And I got so many listeners who emailed me, like really just truly expressing real gratitude for me releasing that. There was one listener that emailed me that brought me to tears. It was — they were starting to wonder if I actually had ADHD because I seemed so together. And that — this is like eight years ago and I'm getting choked out talking about that now. So that really encouraged me to continue doing what I do. I know I wouldn't have been doing this for, you know, eight years now if I didn't love what I was doing.

Laura: Tell me a little bit about your coaching groups.

Eric: So right now we're in registration for our 30th season of coaching groups. I launched these coaching groups. Literally, I was an impulsive idea that I had while recording, and then I just left it in the podcast, like "I'm thinking about doing these groups." The origin of that was I was in therapy at the time, and my therapist was giving me homework. And I would go to my therapy appointment about 20 minutes early, so I had time to actually do the homework that I was supposed to be doing all week. And I'm a therapist by training and I'm like, OK, this is ridiculous. Like, I need more short-term check-ins, because a week seem like forever away. Like, what would I want?

And so what has evolved since then is — so this is a online group that meets three times a week on Zoom. Small groups, 12 people in a group. And then in the groups we have four-person accountability teams and they meet twice a week in addition to the three times a week and check in daily a couple of times a day over like a group chat. So it's really intense. And then we have a membership community that supports our members after they finish, because we know one of the guarantees that I'll make to people is, you know, after the 10 weeks of coaching, you will still have ADHD.

It's always sad when someone's really new to ADHD and they maybe had this belief that this is going to be the thing that cures them. Right? And when I say that and you just see like them get so deflated. And I'm like, I know if this is an OK thing, it's like we're going to learn how to actually better live with ADHD.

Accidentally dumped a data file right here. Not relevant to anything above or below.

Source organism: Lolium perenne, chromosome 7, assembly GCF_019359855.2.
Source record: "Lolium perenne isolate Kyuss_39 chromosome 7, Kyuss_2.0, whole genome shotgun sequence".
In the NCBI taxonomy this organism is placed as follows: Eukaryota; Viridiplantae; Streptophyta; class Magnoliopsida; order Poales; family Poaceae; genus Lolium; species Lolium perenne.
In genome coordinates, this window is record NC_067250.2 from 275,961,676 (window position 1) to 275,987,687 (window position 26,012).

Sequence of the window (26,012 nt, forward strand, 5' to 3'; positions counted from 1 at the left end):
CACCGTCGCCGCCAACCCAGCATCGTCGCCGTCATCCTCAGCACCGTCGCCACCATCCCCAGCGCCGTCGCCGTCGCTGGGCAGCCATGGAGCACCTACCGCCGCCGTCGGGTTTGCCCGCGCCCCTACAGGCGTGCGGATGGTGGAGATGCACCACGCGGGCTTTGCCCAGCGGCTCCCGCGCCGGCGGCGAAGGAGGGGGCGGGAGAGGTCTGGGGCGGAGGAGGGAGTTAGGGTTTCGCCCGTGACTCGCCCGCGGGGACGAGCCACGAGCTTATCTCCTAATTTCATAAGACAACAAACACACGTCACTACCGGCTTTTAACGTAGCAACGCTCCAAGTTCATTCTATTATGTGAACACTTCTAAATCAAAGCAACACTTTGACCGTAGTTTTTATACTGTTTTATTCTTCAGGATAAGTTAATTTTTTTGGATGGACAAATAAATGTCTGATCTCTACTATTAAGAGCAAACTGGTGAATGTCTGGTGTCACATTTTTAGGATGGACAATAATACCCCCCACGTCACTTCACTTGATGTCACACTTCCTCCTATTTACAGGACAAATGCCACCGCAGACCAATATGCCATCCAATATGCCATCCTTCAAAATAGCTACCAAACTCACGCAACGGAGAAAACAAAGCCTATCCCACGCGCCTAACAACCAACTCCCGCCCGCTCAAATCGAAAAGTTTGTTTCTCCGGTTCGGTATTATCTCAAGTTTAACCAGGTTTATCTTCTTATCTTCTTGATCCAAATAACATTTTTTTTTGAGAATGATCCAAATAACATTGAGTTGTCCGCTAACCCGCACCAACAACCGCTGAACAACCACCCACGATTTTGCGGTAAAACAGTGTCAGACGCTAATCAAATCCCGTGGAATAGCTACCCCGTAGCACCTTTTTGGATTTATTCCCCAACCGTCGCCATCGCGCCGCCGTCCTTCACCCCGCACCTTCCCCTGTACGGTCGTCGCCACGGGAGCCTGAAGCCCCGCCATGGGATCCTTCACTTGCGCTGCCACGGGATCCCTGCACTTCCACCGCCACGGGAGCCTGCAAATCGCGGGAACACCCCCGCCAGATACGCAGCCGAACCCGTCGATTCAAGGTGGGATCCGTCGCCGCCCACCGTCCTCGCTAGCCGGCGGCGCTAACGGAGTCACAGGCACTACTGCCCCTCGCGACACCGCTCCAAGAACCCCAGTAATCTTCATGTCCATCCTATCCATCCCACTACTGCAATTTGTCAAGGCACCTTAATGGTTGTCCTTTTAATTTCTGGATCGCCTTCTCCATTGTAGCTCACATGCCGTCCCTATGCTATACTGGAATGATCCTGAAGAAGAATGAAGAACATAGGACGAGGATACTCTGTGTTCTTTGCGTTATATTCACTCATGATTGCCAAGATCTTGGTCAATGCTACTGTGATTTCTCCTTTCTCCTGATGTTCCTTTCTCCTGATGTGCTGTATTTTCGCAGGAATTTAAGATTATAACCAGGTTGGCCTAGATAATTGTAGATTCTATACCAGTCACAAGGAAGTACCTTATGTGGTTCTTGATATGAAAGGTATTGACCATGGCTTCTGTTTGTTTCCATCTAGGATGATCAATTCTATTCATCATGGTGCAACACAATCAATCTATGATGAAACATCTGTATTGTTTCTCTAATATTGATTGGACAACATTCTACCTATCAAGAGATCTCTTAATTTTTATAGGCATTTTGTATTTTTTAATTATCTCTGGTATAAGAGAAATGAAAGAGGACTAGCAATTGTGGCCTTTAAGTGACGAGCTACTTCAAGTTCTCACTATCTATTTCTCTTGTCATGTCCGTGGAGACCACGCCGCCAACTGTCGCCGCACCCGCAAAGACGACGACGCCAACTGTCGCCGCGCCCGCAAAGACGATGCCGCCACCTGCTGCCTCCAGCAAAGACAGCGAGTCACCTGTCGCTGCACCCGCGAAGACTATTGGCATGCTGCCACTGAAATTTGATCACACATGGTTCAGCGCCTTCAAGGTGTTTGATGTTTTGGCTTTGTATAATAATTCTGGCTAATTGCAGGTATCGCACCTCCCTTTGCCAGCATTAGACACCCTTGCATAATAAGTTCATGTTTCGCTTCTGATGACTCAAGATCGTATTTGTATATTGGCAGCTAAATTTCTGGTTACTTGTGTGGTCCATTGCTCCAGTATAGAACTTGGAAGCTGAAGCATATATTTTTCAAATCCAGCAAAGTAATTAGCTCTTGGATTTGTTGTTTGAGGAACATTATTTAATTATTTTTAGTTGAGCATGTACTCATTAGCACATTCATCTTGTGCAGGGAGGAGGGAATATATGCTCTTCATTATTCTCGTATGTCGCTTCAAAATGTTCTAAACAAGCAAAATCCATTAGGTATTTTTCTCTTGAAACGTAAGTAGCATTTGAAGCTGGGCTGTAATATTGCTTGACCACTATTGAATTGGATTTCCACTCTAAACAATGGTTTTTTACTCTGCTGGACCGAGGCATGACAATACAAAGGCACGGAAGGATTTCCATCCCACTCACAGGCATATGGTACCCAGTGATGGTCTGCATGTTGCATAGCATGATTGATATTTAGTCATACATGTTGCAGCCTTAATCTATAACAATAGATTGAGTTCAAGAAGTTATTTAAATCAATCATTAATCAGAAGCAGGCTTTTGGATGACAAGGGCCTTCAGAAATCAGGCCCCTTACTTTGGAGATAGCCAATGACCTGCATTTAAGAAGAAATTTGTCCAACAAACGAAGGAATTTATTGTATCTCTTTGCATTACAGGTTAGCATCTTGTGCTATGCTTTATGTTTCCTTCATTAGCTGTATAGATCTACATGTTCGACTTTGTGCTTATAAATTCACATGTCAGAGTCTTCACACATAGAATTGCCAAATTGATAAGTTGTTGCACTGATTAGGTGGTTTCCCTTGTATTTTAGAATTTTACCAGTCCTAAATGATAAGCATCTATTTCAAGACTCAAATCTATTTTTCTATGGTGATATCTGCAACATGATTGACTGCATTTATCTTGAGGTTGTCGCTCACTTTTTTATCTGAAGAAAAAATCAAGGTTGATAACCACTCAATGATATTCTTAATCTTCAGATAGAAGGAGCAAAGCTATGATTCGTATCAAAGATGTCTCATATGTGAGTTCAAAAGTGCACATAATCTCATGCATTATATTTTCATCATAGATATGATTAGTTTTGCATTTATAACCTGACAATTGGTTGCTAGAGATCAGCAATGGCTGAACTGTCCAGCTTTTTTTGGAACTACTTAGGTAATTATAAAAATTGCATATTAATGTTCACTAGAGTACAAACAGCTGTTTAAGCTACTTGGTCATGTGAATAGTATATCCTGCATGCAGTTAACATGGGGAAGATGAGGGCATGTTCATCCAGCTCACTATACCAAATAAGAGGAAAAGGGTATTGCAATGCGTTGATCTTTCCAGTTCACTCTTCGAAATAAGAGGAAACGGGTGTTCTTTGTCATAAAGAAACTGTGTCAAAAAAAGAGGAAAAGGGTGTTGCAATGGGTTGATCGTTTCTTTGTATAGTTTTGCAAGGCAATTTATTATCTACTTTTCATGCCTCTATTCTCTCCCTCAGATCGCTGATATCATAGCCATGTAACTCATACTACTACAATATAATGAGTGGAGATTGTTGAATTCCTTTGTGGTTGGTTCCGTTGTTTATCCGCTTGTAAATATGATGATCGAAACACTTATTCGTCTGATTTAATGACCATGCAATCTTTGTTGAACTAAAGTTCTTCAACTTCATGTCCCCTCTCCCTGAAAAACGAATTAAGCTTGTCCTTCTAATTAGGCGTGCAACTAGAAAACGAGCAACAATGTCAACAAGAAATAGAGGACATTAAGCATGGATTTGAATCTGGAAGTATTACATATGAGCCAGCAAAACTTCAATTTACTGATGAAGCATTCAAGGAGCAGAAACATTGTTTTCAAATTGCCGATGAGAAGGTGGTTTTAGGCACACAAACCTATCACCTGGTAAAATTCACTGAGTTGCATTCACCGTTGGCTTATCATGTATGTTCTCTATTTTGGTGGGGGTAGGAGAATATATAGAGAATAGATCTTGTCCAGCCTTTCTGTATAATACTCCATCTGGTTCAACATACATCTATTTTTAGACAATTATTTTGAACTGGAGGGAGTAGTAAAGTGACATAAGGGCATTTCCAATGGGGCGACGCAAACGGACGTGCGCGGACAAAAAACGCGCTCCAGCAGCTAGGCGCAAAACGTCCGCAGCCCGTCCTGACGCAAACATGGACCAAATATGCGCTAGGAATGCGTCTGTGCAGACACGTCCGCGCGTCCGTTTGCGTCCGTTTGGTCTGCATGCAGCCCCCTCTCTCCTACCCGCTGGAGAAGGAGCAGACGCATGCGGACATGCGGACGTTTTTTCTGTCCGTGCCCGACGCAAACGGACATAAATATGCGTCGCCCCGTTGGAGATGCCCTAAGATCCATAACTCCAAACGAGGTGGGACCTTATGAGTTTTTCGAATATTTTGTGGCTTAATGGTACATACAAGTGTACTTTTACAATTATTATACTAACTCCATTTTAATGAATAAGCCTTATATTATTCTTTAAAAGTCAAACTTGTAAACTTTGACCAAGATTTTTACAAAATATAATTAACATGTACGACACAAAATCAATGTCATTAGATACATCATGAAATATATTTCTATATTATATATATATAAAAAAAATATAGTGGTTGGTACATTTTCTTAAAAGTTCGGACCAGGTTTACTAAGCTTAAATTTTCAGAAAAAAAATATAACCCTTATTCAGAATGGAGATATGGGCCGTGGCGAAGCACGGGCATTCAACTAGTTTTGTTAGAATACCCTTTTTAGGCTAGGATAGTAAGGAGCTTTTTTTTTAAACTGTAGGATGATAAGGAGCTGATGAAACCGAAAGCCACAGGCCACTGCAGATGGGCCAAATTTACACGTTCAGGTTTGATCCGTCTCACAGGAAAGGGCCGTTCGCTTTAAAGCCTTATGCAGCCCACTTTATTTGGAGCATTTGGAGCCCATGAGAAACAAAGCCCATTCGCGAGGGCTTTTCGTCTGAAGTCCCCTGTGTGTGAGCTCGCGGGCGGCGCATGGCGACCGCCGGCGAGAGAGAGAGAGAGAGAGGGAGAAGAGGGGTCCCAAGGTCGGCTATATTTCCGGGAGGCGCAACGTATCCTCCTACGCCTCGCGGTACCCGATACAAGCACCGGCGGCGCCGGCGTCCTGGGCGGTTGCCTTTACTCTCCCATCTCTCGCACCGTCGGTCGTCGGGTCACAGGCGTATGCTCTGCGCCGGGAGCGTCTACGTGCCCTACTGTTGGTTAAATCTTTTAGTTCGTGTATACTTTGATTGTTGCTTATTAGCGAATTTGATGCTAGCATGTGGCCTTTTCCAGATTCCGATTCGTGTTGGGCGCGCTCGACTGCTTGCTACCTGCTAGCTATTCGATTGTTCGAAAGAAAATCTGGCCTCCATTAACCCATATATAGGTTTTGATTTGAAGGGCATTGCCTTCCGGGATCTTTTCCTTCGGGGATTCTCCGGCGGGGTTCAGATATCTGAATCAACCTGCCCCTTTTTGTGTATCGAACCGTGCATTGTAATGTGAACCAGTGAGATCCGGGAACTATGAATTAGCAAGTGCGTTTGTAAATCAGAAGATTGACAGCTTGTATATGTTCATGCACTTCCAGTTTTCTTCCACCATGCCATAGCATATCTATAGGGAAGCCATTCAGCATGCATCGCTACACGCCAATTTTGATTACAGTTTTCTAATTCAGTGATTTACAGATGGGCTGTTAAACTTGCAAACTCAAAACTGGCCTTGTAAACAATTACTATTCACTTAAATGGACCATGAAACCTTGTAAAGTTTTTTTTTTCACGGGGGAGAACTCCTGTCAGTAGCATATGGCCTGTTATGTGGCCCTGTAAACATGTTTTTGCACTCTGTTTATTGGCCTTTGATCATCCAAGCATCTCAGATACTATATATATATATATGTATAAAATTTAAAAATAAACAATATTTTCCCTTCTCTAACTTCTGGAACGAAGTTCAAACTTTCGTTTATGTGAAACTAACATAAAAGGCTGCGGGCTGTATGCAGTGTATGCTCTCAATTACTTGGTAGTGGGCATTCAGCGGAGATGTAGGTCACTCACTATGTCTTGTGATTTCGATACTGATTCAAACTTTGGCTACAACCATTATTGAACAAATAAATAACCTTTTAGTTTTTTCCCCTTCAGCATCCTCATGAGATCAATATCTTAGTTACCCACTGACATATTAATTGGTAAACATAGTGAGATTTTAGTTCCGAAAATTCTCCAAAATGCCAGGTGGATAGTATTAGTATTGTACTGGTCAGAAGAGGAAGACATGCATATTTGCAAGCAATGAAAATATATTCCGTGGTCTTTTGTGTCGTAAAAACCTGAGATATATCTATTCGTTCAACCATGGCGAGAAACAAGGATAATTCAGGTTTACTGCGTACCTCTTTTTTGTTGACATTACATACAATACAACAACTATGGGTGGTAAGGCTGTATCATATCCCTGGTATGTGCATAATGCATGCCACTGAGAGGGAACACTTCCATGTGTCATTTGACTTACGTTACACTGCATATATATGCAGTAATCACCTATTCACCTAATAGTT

Laura: I remember going to therapy for the first time, like, "So how long do I need to be in therapy?" And my therapist was like, "Eh, we'll see."

Eric: They never understood the whole, like, traditional therapy/coaching sort of idea of the best thing you can do is get yourself fired by your clients. But when you're dealing with something that's a lifelong disorder, like, I don't think that that makes sense. The reason I only do group and I don't do one-on-one is because I like positive reinforcement. Because you hear other people talking about the things that maybe only you thought. And when we hear other people say sort of negative things about themselves, and we see these people who also seem to have a lot of success going on in their lives but yet they're expressing this feeling like a fraud and feeling like a failure. And then we realize, oh, I'm kind of doing the same thing. It's so powerful to have these sort of 12 mirrors basically looking back at you, but except now, there's no judgment in reflecting back.

Laura: That's beautiful.

Eric: So when we can be in — I guess it's sort of in commune with other people who get it and they're doing the stuff — we're able to sort of see ourselves in others in a way that for a lot of people actually allows them to really start the real deep work of acceptance. So it's really — it's been an incredible sort of life-changing journey for myself and for members of my community.

About a year ago in the middle of COVID, with the need for more sort of co-working, I launched AdultStudyHall.com. It's a virtual co-working community. And so we have a drop-in room that's always open on Zoom. We also have a handful of facilitated sessions to give people a little bit more structure. But it's just basically like, all right, here's what we're going to be doing. What are you going to work on? All right, let's go. And we do it. Like once a month we'll do a pomodoro dance party. Or we do two work cycles that are 50 minutes long. And then after each 50-minute work cycle, we'll do a 10-minute dance break. And it's fun. And it's one of those things where it's like, it's so simple and yet so helpful.

Laura: That's what I was just going to say. Such helpful, impactful, but also fun work that you're doing, Eric. And so much of it. I don't know how you are making time for all of this, but I'm very impressed. It's just been such a pleasure to get to speak with you again. I'm so grateful for you coming on my show. Your show is "ADHD reWired." It's great. I recommend folks check it out and all of the other cool stuff that Eric mentioned during this interview.

Eric: Thanks, Laura.

Laura: You've been listening to "ADHD Aha!" from the Understood Podcast Network. If you want to share your own "aha" moment, email us at ADHDaha@understood.org. I'd love to hear from you.

If you want to learn more about the topics we covered today, check out the show notes for this episode. We include more resources as well as links to anything we mentioned in the episode.

Understood is a nonprofit organization dedicated to helping people who learn and think differently discover their potential and thrive. We have no affiliation with pharmaceutical companies. Learn more at Understood.org/mission.

"ADHD Aha!" is produced by Jessamine Molli. Say hi, Jessamine.

Jessamine: Hi, everyone.

Laura: Briana Berry is our production director. Our theme music was written by Justin D. Wright, who also mixes the show. For the Understood Podcast Network, Scott Cocchiere is our creative director, Seth Melnick is our executive producer, and I'm your host, Laura Key. Thanks so much for listening.